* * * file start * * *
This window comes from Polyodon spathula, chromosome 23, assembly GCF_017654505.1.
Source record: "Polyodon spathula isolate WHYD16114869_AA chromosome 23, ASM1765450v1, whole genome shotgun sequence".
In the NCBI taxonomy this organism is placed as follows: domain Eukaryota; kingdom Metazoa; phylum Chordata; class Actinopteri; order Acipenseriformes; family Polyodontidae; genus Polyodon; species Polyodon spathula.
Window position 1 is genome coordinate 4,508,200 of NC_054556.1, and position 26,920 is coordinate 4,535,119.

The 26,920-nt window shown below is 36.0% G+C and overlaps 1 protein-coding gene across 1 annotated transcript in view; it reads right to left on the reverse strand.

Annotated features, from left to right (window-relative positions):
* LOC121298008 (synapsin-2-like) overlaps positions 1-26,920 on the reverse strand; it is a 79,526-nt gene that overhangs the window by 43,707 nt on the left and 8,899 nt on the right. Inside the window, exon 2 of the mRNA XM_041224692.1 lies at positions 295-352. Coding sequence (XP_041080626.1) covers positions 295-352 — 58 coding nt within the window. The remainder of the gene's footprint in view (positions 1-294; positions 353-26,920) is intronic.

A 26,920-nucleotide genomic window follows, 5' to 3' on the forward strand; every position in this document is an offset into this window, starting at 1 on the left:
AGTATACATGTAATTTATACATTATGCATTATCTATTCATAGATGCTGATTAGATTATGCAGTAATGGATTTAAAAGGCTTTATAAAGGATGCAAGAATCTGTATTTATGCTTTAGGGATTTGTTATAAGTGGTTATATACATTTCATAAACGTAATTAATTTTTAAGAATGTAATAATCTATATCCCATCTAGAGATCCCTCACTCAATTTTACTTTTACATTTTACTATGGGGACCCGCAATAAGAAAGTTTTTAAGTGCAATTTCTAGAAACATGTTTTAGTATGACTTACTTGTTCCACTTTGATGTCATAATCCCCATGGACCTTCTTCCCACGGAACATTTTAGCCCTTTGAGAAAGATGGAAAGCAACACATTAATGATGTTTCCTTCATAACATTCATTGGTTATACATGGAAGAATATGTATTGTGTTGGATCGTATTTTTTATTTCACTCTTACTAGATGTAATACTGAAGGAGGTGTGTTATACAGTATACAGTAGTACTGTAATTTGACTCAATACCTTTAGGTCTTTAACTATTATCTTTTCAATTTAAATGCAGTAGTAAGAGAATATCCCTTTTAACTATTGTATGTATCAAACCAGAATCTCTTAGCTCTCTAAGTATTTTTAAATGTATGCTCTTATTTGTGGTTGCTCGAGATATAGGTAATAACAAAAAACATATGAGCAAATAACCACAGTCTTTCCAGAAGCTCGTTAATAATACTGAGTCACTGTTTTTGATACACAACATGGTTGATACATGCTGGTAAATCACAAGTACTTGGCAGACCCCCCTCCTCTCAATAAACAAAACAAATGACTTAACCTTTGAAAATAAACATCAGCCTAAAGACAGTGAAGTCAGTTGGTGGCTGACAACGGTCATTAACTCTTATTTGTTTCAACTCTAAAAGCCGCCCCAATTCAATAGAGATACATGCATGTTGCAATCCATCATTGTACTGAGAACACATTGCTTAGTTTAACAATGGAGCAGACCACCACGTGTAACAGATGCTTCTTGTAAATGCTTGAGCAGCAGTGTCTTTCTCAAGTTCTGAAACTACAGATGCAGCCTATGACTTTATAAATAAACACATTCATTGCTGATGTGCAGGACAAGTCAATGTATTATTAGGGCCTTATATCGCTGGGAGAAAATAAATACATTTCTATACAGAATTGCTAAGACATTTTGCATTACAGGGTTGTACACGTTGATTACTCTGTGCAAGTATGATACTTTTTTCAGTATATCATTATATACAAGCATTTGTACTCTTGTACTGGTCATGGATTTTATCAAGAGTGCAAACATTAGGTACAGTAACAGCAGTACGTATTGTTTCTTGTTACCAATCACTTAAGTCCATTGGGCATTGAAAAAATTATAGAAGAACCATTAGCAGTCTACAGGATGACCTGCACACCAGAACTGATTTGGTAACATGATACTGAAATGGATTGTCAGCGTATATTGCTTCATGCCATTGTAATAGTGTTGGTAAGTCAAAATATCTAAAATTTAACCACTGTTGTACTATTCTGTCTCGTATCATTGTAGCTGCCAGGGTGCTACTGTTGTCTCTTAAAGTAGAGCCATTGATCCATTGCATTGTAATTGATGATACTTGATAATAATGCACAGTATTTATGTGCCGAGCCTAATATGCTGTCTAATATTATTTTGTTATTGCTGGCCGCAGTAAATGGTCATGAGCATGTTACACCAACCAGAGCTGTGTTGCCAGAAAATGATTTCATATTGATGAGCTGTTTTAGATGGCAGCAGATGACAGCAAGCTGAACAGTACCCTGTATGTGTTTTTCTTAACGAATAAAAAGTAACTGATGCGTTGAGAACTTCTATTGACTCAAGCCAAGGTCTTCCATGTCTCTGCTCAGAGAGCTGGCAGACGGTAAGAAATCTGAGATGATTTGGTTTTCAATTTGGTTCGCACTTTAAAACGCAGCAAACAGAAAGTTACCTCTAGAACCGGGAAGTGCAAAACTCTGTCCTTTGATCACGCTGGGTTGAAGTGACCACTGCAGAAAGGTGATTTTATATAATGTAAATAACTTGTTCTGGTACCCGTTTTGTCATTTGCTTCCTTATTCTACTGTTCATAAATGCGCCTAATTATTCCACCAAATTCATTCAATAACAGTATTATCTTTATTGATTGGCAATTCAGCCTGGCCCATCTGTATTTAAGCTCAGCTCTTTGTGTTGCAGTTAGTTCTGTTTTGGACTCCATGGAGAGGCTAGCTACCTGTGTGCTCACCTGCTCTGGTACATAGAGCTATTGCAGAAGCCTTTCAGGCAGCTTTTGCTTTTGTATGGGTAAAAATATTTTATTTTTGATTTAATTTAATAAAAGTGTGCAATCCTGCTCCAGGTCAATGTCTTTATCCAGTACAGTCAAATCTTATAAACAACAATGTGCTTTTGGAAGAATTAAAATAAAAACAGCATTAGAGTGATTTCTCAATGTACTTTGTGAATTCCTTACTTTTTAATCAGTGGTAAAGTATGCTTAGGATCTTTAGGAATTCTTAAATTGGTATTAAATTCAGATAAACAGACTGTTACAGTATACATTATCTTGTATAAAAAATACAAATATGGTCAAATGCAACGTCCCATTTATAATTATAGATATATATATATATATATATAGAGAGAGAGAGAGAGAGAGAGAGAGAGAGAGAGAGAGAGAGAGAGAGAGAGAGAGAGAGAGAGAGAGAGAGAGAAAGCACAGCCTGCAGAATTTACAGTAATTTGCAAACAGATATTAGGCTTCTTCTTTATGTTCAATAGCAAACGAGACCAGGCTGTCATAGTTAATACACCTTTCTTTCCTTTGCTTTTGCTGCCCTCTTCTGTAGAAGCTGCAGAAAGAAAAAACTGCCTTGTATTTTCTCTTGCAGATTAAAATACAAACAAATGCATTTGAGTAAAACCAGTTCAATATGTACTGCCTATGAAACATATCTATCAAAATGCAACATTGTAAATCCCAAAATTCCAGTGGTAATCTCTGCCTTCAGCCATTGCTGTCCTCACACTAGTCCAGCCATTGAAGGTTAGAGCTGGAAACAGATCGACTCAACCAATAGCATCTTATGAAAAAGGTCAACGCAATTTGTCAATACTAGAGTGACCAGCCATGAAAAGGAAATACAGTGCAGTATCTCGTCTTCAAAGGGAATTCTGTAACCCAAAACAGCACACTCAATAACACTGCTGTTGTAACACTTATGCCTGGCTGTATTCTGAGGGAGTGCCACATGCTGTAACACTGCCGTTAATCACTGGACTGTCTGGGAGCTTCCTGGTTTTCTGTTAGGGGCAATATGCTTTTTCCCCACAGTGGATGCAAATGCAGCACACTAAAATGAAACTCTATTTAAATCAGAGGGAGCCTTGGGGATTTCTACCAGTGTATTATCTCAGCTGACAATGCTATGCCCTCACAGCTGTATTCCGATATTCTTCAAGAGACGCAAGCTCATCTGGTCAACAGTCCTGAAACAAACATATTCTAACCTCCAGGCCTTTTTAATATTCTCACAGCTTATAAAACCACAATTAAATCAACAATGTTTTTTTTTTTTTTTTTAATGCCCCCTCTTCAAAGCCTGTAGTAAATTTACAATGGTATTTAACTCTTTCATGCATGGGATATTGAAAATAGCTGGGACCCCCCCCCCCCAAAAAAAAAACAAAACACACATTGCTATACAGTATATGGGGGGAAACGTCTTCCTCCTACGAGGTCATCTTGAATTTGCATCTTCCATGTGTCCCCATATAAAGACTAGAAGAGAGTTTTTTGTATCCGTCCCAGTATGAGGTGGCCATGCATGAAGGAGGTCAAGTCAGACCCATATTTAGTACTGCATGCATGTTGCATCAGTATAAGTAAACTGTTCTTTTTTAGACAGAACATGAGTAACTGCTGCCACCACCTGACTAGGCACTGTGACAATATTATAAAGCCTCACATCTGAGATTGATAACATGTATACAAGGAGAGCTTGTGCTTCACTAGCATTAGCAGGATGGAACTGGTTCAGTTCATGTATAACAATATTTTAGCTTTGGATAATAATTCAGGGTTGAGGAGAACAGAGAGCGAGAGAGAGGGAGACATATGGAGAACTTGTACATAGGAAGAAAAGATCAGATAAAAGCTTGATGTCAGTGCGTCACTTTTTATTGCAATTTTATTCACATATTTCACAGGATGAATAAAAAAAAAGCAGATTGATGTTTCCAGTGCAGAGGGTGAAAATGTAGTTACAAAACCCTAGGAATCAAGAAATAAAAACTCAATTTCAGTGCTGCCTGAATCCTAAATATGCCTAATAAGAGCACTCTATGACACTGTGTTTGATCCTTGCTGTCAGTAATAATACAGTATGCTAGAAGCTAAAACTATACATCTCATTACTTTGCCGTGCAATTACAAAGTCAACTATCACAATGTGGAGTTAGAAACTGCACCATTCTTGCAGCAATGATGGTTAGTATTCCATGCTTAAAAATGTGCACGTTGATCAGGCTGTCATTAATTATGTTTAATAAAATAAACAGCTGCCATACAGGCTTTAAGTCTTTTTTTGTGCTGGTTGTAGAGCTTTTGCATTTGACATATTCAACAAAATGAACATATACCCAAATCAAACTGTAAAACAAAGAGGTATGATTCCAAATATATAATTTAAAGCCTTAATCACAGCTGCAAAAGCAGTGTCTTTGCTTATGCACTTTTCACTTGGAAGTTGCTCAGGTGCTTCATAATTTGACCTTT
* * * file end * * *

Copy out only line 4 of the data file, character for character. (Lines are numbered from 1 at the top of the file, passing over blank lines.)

Window position 1 is genome coordinate 4,508,200 of NC_054556.1, and position 26,920 is coordinate 4,535,119.